Crabbit Old Woman”
What do you see, what do you see?
Are you thinking, when you look at me-
A crabbit old woman, not very wise,
Uncertain of habit, with far-away eyes,
Who dribbles her food and makes no reply
When you say in a loud voice,
I do wish you’d try.
Who seems not to notice the things that you do
And forever is losing a stocking or shoe.
Who, unresisting or not; lets you do as you will
With bathing and feeding the long day is fill.
Is that what you’re thinking,
Is that what you see?
Then open your eyes,
nurse, you’re looking at me.
I’ll tell you who I am as I sit here so still!
As I rise at your bidding, as I eat at your will.
I’m a small child of 10 with a father and mother,
Brothers and sisters, who loved one another-
A young girl of 16 with wings on her feet,
Dreaming that soon now a lover she’ll meet,
A bride soon at 20- my heart gives a leap,
Remembering the vows that I promised to keep.
At 25 now I have young of my own
Who need me to build a secure happy home;
A woman of 30, my young now grow fast,
Bound to each other with ties that should last;
At 40, my young sons have grown and are gone,
But my man’s beside me to see I don’t mourn;
At 50 once more babies play around my knee,
Again we know children, my loved one and me.
Dark days are upon me, my husband is dead,
I look at the future, I shudder with dread,
For my young are all rearing young of their own.
And I think of the years
and the love that I’ve known;
I’m an old woman now and nature is cruel-
Tis her jest to make old age look like a fool.
The body is crumbled, grace and vigor depart,
There is now a stone where I once had a heart,
But inside this old carcass, a young girl still dwells,
And now and again my battered heart swells,
I remember the joy, I remember the pain,
And I’m loving and living life over again.
I think of the years all too few- gone too fast.
And accept the stark fact that nothing can last-
So open your eyes, nurse, open and see,
Not a crabbit old woman, look closer-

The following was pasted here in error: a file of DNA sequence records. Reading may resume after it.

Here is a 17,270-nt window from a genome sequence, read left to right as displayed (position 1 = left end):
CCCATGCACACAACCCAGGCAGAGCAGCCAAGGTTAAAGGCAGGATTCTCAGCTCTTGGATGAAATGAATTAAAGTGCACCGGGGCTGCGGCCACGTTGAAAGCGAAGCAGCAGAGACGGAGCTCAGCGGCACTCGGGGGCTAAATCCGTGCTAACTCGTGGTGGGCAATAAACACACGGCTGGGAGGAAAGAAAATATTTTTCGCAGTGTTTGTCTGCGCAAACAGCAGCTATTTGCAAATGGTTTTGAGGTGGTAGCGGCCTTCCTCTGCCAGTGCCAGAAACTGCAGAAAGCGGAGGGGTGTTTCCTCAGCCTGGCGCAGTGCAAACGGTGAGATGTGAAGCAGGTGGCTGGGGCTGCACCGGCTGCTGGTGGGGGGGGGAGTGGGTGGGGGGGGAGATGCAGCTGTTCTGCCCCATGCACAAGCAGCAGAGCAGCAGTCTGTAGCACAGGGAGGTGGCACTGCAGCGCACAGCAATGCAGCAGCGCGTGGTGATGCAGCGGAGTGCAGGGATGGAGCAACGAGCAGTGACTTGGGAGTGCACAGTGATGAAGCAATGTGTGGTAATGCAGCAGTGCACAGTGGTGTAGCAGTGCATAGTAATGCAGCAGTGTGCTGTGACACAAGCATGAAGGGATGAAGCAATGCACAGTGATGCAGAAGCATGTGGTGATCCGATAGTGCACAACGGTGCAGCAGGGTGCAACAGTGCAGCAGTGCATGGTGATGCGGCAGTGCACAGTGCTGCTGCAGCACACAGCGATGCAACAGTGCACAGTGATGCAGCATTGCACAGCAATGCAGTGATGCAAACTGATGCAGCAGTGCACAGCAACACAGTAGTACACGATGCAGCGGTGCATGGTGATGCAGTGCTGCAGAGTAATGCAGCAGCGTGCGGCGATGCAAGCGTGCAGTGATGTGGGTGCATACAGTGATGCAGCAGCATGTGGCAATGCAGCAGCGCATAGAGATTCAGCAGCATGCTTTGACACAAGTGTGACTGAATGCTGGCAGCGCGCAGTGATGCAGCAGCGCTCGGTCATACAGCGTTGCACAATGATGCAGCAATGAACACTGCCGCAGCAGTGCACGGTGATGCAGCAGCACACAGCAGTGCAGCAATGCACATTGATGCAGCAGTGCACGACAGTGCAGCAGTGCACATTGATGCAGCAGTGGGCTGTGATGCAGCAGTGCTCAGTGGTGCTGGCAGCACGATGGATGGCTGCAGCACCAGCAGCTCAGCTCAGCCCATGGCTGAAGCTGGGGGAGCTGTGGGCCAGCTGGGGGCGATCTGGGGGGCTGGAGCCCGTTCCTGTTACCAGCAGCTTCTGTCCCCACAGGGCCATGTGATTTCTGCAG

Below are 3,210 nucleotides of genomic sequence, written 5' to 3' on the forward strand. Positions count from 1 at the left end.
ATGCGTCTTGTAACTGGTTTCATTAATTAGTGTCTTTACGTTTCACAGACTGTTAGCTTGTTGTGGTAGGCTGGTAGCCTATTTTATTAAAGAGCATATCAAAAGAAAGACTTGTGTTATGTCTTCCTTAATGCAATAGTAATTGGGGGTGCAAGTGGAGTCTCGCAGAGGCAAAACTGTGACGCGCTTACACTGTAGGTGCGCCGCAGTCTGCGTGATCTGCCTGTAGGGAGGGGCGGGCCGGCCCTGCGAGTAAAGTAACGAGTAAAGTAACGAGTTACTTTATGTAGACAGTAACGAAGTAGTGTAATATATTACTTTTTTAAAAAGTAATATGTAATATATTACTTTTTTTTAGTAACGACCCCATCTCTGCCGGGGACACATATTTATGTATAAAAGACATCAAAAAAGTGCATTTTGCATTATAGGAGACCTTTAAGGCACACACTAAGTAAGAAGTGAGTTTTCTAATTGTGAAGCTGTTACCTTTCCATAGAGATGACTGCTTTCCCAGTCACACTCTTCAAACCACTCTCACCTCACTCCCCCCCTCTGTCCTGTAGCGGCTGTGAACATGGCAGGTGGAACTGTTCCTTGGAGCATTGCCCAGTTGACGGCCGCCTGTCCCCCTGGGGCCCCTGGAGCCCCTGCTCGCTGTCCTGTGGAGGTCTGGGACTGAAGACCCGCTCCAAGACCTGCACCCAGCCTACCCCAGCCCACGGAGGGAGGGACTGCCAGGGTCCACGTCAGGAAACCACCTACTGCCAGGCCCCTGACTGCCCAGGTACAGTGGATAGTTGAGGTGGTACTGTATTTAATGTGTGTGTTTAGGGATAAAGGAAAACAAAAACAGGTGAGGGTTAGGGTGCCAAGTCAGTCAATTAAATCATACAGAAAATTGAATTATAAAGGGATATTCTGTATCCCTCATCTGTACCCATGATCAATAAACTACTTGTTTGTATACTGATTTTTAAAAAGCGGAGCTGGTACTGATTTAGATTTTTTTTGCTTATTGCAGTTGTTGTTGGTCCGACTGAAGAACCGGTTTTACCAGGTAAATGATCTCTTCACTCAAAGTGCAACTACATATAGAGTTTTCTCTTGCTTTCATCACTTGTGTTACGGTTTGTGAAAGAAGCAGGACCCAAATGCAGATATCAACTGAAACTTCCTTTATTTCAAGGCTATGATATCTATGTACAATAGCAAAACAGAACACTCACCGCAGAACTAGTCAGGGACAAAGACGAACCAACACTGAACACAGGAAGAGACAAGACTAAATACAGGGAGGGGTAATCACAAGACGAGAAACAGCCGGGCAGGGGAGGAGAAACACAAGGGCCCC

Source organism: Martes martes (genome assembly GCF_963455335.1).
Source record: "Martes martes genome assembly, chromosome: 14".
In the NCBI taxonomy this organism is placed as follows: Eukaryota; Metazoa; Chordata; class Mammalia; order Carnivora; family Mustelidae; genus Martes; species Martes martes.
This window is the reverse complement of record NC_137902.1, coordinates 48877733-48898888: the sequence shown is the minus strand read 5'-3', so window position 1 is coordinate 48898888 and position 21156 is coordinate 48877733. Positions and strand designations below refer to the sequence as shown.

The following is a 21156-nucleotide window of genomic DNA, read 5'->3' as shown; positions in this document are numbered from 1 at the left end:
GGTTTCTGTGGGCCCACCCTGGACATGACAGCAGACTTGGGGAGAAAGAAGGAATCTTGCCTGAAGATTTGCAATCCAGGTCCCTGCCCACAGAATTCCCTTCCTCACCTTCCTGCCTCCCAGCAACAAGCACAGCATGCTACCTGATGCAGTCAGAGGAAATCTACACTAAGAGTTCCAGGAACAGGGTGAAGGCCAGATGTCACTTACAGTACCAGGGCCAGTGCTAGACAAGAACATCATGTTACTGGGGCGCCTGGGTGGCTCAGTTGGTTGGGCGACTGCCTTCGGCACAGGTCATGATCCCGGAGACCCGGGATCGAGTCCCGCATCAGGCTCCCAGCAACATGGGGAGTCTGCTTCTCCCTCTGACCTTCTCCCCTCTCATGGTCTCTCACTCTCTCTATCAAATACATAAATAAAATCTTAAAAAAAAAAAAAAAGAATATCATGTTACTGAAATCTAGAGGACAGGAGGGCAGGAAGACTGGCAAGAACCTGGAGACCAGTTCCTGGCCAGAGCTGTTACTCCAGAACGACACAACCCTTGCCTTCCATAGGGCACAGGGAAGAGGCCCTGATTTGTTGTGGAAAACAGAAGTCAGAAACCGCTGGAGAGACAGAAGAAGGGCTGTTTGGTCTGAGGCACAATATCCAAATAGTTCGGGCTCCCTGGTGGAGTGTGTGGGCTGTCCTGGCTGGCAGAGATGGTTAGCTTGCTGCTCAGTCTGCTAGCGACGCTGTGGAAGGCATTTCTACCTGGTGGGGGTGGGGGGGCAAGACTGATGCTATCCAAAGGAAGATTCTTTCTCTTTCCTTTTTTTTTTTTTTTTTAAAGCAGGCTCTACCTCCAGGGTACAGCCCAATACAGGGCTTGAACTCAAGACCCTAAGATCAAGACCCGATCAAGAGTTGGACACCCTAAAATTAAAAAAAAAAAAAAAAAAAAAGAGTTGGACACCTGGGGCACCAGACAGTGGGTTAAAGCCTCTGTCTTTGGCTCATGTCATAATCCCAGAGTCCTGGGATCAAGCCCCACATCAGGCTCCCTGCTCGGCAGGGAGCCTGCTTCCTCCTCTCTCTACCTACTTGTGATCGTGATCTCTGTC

That poem is often given to nurses who are in training as a way of asking them to use their imagination and to think a bit more deeply about the person they are trying to care for….. It`s called the `Crabbit old woman`. It was found among the possessions of a lady who was on a geriatric ward and it reveals something of the life she has lived, the story she has to tell… and the person she has been…. If only someone had the time to really listen. It`s a cautionary tale (and not just for those in the so-called caring professions) because it chastens all of us who are inclined to treat those over a certain age somewhat dismissively.
Now, I was brought up, for what it`s worth, with the words “always respect your elders” ringing in my ears…. And as I`ve always been the youngest in Church I`ve had plenty of practice! But in fairness I have enjoyed, as a consequence coming to appreciate the breadth of experience and knowledge that the years have given to so many people.
As that poem points out it`s all too easy to look at someone in the latter part of their life and fail to get beyond appearances. We think … “They`re obviously a shadow of their former self”… and we leave it like that. But this is where what we call `respect` is the very least we should offer. Because when you stay around long enough to listen you discover people who have led faithful, productive and even heroic lives…. people of an older generation whom we might come to see as frankly inspiring. This is a simple and all too obvious point really; our problem is that WE look from the outside… our insight is all too partial, shallow and superficial.
It`s not just to do with the elderly either?… We all have our ways of sizing people up don`t we? We assess peoples` value or worth; their place in the pecking order; how far they might be acceptable or useful to us… by OUTWARD appearances.. And we often say “It`s different when you get to know them” because, the person they are is not there on the surface … it`s hidden. And this is part of what St. Paul is teaching us in that reading we heard this morning. He tells the Colossian Church in verses three and four: “You have died, and your life is hidden with Christ in God. When Christ who is your life is revealed, then you also will be revealed with him in glory”. (Colossians 3.3-4)
He asks them to look at themselves … and maybe the person sat next to them…. and to think again. Because on the surface (as was true of ALL of St. Paul`s infant Churches)… all you would see was a pretty ordinary bunch….. “A motley crew”! But outward appearances don`t tell the whole story. He says ”When Christ appears… when the Lord finally brings everything to fulfilment… the truth of who they really are and have been will be seen by all”. Essentially he`s inviting them to hold onto this… He wants them to let THIS understanding of themselves.. (the tale of what Christ has done in them and for them) begin to shape the way they live in the here and now. They are Christians… they are `in Christ` and this means that for the time being they have this, largely `hidden` identity.